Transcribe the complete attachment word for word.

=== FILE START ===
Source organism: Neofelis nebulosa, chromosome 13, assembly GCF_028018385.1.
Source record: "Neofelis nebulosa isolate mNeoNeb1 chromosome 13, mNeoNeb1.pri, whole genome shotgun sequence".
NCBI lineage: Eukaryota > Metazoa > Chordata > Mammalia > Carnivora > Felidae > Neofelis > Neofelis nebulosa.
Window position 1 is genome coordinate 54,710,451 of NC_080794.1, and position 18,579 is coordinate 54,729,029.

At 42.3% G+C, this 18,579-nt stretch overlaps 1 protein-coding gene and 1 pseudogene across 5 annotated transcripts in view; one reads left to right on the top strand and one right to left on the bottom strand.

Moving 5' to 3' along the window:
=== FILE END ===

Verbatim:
Source organism: Neofelis nebulosa, chromosome 13, assembly GCF_028018385.1.
Source record: "Neofelis nebulosa isolate mNeoNeb1 chromosome 13, mNeoNeb1.pri, whole genome shotgun sequence".
NCBI lineage: Eukaryota > Metazoa > Chordata > Mammalia > Carnivora > Felidae > Neofelis > Neofelis nebulosa.
Window position 1 is genome coordinate 54,710,451 of NC_080794.1, and position 18,579 is coordinate 54,729,029.

At 42.3% G+C, this 18,579-nt stretch overlaps 1 protein-coding gene and 1 pseudogene across 5 annotated transcripts in view; one reads left to right on the top strand and one right to left on the bottom strand.

Moving 5' to 3' along the window: